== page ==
Josh Shapiro, the lone Democrat running to succeed Wolf, has been outspoken against the anti-abortion laws in Texas, Mississippi and South Carolina. As state attorney general, he joined legal challenges to these laws, arguing they were unconstitutional. Shapiro also previously challenged a Trump administration gag rule that barred funding for abortion clinics.
“Throughout my career, I have always fought to protect reproductive rights — and as Governor, I will stand up to any attempt to further restrict the right to choose in Pennsylvania,” Shapiro told CNN in a statement.
“Republicans are leading a concerted effort to ban abortion across the country, and who we elect as our next governor will quite literally decide whether women’s reproductive freedoms continue to exist in Pennsylvania,” he said.
Alexandra Hunt, running for the US House of Representatives
Alexandra Hunt, a 29-year-old public health researcher challenging Rep. Dwight Evans in the Democratic primary for Pennsylvania’s 3rd Congressional District, has spoken of her personal experience with abortion.
“I think living the experience is really important,” Hunt, who had an abortion when she was 18 years old, told CNN.
At the time of her abortion, Hunt said she was a freshman in college and “not in any sort of financial position to raise a child.”
“I was working in restaurants, going to school and I was working in strip clubs. And I could not bring a child into this world and care for that child properly,” she said, describing her decision as “motivated by love for the future children I do want to bring into this world.”
Hunt believes Congress must codify Roe v. Wade into law.
“There is a very distinct disconnect between policymakers and the people that have to abide by the policy,” she said. “I would help to bridge that gap.”
Michigan is another state where a Democratic governor — in this case, Gretchen Whitmer — has vetoed anti-abortion bills passed by the GOP-controlled state legislature.
It is also one of nine states with an abortion ban on the books — Michigan’s dates to 1931 — that could potentially be enforced if Roe v. Wade is overturned.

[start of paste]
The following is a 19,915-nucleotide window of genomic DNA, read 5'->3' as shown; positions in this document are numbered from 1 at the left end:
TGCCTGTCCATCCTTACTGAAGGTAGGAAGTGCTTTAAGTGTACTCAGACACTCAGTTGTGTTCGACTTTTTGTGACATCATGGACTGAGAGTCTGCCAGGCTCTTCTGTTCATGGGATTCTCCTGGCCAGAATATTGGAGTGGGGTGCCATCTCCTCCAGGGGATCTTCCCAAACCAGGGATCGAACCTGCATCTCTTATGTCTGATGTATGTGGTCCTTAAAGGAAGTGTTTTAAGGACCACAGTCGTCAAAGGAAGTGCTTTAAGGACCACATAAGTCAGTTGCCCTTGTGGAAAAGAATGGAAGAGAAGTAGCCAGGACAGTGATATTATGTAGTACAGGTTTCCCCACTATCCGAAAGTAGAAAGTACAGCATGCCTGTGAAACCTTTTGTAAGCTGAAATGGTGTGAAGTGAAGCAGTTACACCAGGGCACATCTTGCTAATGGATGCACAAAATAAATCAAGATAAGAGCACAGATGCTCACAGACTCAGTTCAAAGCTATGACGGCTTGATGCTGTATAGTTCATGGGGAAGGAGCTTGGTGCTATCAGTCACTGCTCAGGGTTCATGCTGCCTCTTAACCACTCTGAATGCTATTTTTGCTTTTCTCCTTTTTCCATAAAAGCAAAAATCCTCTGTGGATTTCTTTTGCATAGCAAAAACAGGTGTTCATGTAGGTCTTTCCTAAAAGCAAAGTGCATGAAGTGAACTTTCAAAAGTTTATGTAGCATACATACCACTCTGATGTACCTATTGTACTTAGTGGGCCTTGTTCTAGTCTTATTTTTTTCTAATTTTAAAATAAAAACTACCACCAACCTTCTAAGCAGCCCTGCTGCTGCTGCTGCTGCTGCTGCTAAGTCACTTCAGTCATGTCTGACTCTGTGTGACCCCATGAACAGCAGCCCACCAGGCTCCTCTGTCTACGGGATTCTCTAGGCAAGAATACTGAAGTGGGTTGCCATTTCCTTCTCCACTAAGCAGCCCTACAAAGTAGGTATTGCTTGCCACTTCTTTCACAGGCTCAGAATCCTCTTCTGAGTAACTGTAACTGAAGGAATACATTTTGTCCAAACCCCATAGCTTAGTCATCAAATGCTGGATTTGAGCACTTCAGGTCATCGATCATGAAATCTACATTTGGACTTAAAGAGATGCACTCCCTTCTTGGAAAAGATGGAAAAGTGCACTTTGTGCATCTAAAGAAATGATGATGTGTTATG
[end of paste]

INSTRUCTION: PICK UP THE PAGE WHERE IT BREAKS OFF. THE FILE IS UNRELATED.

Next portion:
Gov. Gretchen Whitmer, running for reelection
Whitmer filed a lawsuit on April 7 against several county prosecutors in Michigan and asked the state’s Supreme Court to issue a decision on the constitutionality of abortion.
The lawsuit is the most recent example of Whitmer’s efforts to defend abortion access in her state.
“In the coming weeks, we will learn if the US Supreme Court decides to overturn Roe v. Wade. … If Roe is overturned, abortion could become illegal in Michigan in nearly any circumstance — including in cases of rape and incest — and deprive Michigan women of the ability to make critical health care decisions for themselves,” Whitmer said in a statement. “This is no longer theoretical: it is reality.”
Whitmer previously vetoed legislation that would provide more than $16 million in anti-abortion funding in Michigan and has asked the state legislature to pass a bill repealing the state’s 1931 abortion ban, which she described in an interview with CNN+’s Kasie Hunt as “one of the most extreme laws on the books.”
State Attorney General Dana Nessel, running for reelection
Michigan Attorney General Dana Nessel has said that she would not use resources of her office to defend Michigan’s 1931 abortion ban, even if Roe v. Wade is overturned.
Earlier this month, Nessel, for the first time, described having her own abortion in 2002 while pregnant with triplets. At the time, Nessel had to terminate one of the pregnancies in order to carry the other two to term.
“I’ve made it very clear that if you are a medically qualified person to provide an abortion, I don’t intend to use the resources of my department to prosecute women or their doctors for what is a private and personal decision, and a medical decision, made between those parties,” she told CNN last month.
“I don’t see how we’re protecting them by subjecting them to great bodily harm or death because you have physicians that are so afraid of preforming what’s been a routine procedure,” she said.
Nessel said she urges women who fear a potential loss of abortion rights to exercise their right to vote.
“What I tell women is like, ‘If you’re scared, good. You should be scared. But you should be activated, and you should get involved, support candidates who are pro-choice and who believe in the right to privacy,'” she said. “All is not lost.”